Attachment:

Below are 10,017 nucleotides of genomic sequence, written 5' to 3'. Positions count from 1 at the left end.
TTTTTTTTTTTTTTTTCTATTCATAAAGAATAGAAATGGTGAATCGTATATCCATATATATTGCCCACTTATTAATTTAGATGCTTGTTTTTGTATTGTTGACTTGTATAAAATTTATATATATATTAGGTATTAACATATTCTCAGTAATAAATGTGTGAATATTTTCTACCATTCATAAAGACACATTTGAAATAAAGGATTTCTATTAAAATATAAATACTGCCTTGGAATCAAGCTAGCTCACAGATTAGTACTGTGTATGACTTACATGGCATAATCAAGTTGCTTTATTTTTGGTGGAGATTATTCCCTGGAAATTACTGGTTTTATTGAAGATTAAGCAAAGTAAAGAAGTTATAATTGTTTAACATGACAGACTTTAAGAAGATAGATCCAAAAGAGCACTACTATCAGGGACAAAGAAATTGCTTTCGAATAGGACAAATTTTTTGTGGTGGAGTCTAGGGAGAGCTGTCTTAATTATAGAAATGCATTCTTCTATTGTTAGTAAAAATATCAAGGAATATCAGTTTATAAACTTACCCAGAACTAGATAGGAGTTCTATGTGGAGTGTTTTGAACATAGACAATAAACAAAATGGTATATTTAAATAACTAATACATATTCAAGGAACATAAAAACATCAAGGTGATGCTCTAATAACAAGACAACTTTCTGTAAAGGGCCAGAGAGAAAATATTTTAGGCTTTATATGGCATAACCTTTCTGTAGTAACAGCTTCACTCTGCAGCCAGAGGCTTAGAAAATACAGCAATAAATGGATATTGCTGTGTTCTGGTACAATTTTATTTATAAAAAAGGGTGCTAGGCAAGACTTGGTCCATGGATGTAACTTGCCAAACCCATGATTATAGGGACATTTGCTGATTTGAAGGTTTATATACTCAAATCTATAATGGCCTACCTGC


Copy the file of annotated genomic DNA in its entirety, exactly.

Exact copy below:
Below are 10,017 nucleotides of genomic sequence, written 5' to 3'. Positions count from 1 at the left end.
TTTTTTTTTTTTTTTTCTATTCATAAAGAATAGAAATGGTGAATCGTATATCCATATATATTGCCCACTTATTAATTTAGATGCTTGTTTTTGTATTGTTGACTTGTATAAAATTTATATATATATTAGGTATTAACATATTCTCAGTAATAAATGTGTGAATATTTTCTACCATTCATAAAGACACATTTGAAATAAAGGATTTCTATTAAAATATAAATACTGCCTTGGAATCAAGCTAGCTCACAGATTAGTACTGTGTATGACTTACATGGCATAATCAAGTTGCTTTATTTTTGGTGGAGATTATTCCCTGGAAATTACTGGTTTTATTGAAGATTAAGCAAAGTAAAGAAGTTATAATTGTTTAACATGACAGACTTTAAGAAGATAGATCCAAAAGAGCACTACTATCAGGGACAAAGAAATTGCTTTCGAATAGGACAAATTTTTTGTGGTGGAGTCTAGGGAGAGCTGTCTTAATTATAGAAATGCATTCTTCTATTGTTAGTAAAAATATCAAGGAATATCAGTTTATAAACTTACCCAGAACTAGATAGGAGTTCTATGTGGAGTGTTTTGAACATAGACAATAAACAAAATGGTATATTTAAATAACTAATACATATTCAAGGAACATAAAAACATCAAGGTGATGCTCTAATAACAAGACAACTTTCTGTAAAGGGCCAGAGAGAAAATATTTTAGGCTTTATATGGCATAACCTTTCTGTAGTAACAGCTTCACTCTGCAGCCAGAGGCTTAGAAAATACAGCAATAAATGGATATTGCTGTGTTCTGGTACAATTTTATTTATAAAAAAGGGTGCTAGGCAAGACTTGGTCCATGGATGTAACTTGCCAAACCCATGATTATAGGGACATTTGCTGATTTGAAGGTTTATATACTCAAATCTATAATGGCCTACCTGC